"They had better make sure that the citizens are on board with it, because there's going to be a price to pay at the ballot box."
By LIZ AUSTIN PETERSON
Lawmakers inched closer to a compromise on Friday on a sweeping transportation bill that Gov. Rick Perry has threatened to veto, with negotiators on both sides saying only a few details remained unresolved.
Sen. Tommy Williams, R-The Woodlands, said he was optimistic that they could work out the final points Friday.
"It's the details," added Rep. Mike Krusee, a Republican from Round Rock who chairs of the House Transportation Committee. "Even after you come to an agreement in principle, you still have to put it on paper."
The bill lawmakers sent Perry earlier this week would put a two-year moratorium on most new privately financed toll road projects and give local authorities more power over toll projects in their areas. The legislation also would tighten controls on comprehensive development agreements, used in contracts for private-public road building.
Perry says parts of the bill could delay or derail highway projects and jeopardize federal transportation funding. He said Wednesday that he is willing to call a special session if he vetoes the legislation and lawmakers override him.
Lawmakers hope to push the compromise bill through both the House and Senate first thing next week so it can be on the governor's desk before Wednesday. That would mean the Legislature would still have the ability to override a veto if the governor took that route.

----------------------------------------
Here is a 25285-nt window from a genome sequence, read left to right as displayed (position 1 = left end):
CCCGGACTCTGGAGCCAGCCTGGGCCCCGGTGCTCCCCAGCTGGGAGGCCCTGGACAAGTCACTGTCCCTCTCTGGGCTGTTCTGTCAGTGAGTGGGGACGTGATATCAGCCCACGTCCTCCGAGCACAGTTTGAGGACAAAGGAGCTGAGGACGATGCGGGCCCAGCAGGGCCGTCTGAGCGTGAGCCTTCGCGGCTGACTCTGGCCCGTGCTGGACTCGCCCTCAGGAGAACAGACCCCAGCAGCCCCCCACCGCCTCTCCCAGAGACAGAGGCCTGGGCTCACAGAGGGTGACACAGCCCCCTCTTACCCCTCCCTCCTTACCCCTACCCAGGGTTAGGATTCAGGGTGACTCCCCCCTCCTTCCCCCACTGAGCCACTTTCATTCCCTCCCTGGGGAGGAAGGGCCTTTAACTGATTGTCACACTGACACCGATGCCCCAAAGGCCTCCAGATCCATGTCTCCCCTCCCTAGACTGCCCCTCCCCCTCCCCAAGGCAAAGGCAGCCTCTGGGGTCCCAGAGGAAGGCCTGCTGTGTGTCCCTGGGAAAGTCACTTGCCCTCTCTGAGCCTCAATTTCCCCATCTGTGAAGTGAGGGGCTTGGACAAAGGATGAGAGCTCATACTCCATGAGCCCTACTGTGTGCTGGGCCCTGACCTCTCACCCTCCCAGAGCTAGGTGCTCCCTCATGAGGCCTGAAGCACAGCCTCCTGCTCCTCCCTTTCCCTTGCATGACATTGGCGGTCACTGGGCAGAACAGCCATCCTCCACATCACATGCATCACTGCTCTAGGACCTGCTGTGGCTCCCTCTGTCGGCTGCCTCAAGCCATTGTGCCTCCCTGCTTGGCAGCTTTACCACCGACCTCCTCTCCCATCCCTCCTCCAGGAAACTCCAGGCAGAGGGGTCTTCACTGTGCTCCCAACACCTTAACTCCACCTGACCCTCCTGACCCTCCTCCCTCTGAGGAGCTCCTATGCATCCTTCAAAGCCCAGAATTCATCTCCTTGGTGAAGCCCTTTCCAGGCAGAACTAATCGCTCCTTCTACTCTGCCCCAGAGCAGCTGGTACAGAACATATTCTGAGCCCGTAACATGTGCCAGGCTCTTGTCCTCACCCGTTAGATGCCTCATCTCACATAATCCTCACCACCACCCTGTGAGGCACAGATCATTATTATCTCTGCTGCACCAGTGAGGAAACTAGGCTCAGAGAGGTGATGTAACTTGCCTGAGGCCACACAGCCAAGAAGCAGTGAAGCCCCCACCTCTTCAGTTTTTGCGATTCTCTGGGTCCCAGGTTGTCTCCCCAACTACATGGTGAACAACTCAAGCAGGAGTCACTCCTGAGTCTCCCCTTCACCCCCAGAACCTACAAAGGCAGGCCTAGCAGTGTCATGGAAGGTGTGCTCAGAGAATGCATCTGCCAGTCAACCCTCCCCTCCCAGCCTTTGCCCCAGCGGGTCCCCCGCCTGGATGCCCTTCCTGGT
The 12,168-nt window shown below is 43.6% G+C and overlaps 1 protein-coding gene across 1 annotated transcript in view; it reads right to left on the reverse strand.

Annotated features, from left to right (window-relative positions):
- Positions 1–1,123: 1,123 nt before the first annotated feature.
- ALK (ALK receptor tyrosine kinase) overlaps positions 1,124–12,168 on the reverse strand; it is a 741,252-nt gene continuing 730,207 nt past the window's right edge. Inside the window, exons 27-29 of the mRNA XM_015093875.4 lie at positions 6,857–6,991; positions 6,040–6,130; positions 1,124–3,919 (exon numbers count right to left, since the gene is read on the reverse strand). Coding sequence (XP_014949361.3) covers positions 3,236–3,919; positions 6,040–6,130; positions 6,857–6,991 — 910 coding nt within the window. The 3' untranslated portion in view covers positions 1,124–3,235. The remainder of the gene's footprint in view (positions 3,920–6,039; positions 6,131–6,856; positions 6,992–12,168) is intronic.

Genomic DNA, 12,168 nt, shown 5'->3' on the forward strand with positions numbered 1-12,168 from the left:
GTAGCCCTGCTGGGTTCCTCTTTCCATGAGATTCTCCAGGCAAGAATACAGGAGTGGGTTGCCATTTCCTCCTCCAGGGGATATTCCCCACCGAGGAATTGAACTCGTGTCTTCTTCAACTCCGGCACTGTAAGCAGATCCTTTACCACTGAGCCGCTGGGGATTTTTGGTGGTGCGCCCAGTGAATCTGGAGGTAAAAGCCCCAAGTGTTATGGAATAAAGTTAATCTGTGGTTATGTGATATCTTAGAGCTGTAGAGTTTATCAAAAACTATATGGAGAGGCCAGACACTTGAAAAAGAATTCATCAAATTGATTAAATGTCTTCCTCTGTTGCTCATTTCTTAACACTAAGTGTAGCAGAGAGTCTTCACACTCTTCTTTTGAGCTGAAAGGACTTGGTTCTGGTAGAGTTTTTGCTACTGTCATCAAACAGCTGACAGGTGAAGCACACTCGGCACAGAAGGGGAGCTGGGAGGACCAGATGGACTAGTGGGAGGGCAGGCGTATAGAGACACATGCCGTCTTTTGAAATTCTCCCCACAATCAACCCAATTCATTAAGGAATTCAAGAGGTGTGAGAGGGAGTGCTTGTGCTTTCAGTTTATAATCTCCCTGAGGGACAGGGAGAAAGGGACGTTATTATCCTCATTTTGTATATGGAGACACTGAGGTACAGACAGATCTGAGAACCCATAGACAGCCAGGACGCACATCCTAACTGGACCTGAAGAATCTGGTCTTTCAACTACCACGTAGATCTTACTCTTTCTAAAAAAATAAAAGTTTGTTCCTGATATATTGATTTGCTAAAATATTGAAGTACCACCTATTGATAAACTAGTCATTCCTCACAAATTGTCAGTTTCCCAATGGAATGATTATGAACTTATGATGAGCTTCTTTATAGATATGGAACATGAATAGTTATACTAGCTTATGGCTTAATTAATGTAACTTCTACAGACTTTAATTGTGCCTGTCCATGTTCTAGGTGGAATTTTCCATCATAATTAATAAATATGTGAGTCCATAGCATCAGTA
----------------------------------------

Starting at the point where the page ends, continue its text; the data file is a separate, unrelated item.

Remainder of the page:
Local leaders from North and South Texas complained Friday that many of the provisions in the bill would jeopardize road building projects in their areas.
Grady Smithey, secretary and co-founder of the Dallas Regional Mobility Coalition, criticized a provision in the bill that would reduce the maximum length of comprehensive development agreements from 70 to 40 years.
Comprehensive development agreements, or CDAs, are a relatively new tool meant to let the Texas Department of Transportation complete road-building projects more quickly and cheaply by using a single contract for both the design and construction tasks.
Those agreements have attracted the attention of multinational consortiums willing to pay large sums up front for the right to operate roads and pocket the tolls for decades to come.
That has outraged residents and lawmakers who say drivers will become hostages to the private companies, forced to pay increasingly hefty tolls.
But Smithey said the many projects couldn't go forward without private support. He fears restrictions in the bill would scare investors away from all but the "slam dunk" projects, dooming efforts to build a highway on the southern fringes of the Dallas-Fort Worth area.
"It's just not feasible if you cut the terms of the lease," he said.
Lt. Gov. David Dewhurst said Smithey and the other leaders are overreacting.
"We just want to put safeguards in place so that we know at the end of the day that we get roads built but the people who use those roads are going to be paying fair tolls," said Dewhurst, who presides over the Senate.
Voters are paying close attention and will hold lawmakers accountable if they accept a watered-down measure, said Terri Hall, founder of a group that opposes the use of CDAs.
"No matter what bill they touch they had better make sure that the citizens are on board with it, because there's going to be a price to pay at the ballot box if they turn on this grass-roots issue," Hall said.
The transportation bill is HB1892.
© 2007 The Associated Press:
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